It’s 1998, and 16-year-old Oluchi Onweagba is selling bread on the streets of Lagos to make ends meet. She has no idea that soon she will land a contract with Elite Model Management in New York, widely regarded as the world’s biggest modelling agency. That, in just five years, she is to grace the covers of magazines like Italian Vogue and Marie Claire, and sashay down the international catwalk in haute couture by Christian Dior and John Galliano. And that, Cinderella-like, she’d marry legendary Italian designer, Luca Orlandi, one day. But, in the same year that she finds herself plying the streets, a friend convinces her to audition for the first-ever M-Net Face of Africa modelling competition in Zimbabwe. Onweagba’s world changes forever.
In 2000, 16-year-old Nombulelo Mazibuko, a schoolgirl from Khayelitsha, wins Face of Africa, lands a 150000 contract with the Elite agency, and goes off into New York’s sunset. But, barely two years later, she’s sent back to South Africa — the agency thinks she’s too fat. Mazibuko returns home and leaves the modelling world behind for an office job.
Botswana’s Kaone Kario, 20, who won the competition in 2005, says, “I flew in a plane for the first time because of Face of Africa. I think it does so much for this continent. But what you do with the exposure you get as the winner is up to you.”
It’s been two years since Kario won the competition.
She’s now based in Cape Town and almost all her modelling jobs are in South Africa.
“Personally, I’ve tried the international modelling scene and I don’t prefer it,” says Kario, who claims she battled racism at European castings. “It’s so tough when you arrive at a casting and people are shocked that you’re actually black.”
As part of Face of Africa 2008, 12 girls aged between 18 and 22 are in Dar es Salaam for the competition’s model bootcamp. It’s early November, and they are learning sundry modelling ‘how-tos’ — from working the ramp to the complexities of international income tax, which a model working overseas must master sooner rather than later.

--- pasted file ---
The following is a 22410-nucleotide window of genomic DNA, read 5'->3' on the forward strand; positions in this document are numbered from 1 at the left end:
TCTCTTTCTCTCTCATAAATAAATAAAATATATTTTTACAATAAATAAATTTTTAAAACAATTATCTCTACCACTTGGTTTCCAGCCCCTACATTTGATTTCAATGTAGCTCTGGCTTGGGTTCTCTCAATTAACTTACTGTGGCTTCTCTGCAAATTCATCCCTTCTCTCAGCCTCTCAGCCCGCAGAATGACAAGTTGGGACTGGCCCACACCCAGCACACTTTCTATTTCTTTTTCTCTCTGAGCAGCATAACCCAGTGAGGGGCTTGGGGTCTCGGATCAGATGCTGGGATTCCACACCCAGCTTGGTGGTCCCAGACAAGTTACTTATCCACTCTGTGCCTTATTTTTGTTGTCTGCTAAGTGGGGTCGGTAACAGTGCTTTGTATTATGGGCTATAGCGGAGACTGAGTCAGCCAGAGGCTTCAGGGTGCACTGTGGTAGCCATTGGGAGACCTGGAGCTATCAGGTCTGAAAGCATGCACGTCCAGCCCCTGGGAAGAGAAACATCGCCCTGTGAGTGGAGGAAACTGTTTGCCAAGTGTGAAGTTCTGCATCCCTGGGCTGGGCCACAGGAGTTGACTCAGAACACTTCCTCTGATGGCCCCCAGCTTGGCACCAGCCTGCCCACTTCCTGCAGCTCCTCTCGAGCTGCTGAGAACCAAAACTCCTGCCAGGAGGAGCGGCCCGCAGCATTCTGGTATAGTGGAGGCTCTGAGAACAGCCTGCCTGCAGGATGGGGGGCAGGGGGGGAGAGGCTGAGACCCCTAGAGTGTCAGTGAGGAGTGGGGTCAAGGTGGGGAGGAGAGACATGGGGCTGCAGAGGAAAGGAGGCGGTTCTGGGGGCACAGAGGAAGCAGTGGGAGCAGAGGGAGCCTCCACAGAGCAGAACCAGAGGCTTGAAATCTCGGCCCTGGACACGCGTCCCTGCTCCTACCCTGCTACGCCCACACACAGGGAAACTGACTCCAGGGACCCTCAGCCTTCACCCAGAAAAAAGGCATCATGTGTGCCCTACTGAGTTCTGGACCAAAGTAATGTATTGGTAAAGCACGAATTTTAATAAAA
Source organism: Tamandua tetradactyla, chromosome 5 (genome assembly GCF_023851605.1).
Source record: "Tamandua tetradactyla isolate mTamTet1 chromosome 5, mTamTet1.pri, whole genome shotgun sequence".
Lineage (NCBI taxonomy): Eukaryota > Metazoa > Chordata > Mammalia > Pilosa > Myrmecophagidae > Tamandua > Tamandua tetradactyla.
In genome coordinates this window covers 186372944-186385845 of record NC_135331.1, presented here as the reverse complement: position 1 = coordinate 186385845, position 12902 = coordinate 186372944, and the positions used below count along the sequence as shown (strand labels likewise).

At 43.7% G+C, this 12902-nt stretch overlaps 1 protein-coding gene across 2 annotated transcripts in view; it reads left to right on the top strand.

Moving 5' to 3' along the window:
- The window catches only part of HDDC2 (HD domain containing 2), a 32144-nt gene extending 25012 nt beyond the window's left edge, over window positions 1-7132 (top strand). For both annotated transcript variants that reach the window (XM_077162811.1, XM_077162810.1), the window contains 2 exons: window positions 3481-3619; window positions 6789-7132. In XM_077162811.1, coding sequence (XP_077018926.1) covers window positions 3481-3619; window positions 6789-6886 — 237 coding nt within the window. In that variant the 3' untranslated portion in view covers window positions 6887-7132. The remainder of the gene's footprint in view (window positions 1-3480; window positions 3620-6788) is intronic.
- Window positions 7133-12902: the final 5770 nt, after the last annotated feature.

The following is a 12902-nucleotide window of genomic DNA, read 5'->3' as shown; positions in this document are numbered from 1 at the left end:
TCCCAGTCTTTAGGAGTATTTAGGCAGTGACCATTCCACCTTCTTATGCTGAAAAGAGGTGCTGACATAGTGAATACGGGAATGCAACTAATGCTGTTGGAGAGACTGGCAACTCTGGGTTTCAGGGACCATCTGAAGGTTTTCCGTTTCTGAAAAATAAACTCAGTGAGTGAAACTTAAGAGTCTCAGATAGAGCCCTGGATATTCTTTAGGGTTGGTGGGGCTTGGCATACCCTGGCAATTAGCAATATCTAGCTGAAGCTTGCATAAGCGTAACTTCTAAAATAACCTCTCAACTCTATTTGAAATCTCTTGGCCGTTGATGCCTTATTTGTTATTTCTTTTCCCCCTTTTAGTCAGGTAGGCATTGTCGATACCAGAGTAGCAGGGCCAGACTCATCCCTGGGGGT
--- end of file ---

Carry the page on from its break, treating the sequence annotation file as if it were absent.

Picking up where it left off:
Yet, as this effer- vescent gaggle of girls rehearse for their very first catwalk experi- ence at Swahili Fashion Week 2008 in Dar es Salaam, it seems most aren’t considering the unthinkable: This competition may not make their dreams come true.
“My friends encouraged me to enter and I listened to them,” says Tanzania’s Helen Ambrose, 19, in Swahili. She speaks through a translator — she doesn’t understand any English. Ambrose, who stopped her education at the end of primary school to find a job in Tanzania’s flourishing tourism industry, adds: “Winning would mean an education, and the opportunity for me to uplift other girls from my community.”
Three days later, her hopes are sunk when she’s voted out of the competition and the gold dust disappears in a poof. Another girl, also faced with the disappointment of being eliminated, steals money from the bags of her fellow contestants. She says she wanted to use it to pay for her brother’s school fees. The organisers may not be proud of this incident but, still, perhaps it provides an instructive insight into how the competition seems a magic bullet for only a few — rags to rags, if you will.
When the first Face of Africa competition was launched in 1998, it captivated girls across Africa. In it, for the first time, they saw the chance to show the world their wares; and a direct passage to international runways was at their fingertips. At this time, the only black high-fashion models were either born in the West, like Naomi Campbell and Tyra Banks. Or, they were even rarer, like Alek Wek, who moved from her native Sudan to London in 1991, and was subsequently discovered at a fleamarket.
Regardless of the brouhaha around some winners vanishing into an abyss — in spite of the brave new world one might associate with the competition winner — Onweagba, who is at the bootcamp, counters: “Each Face of Africa winner has been unique in her own way, and each has had her own level of success.
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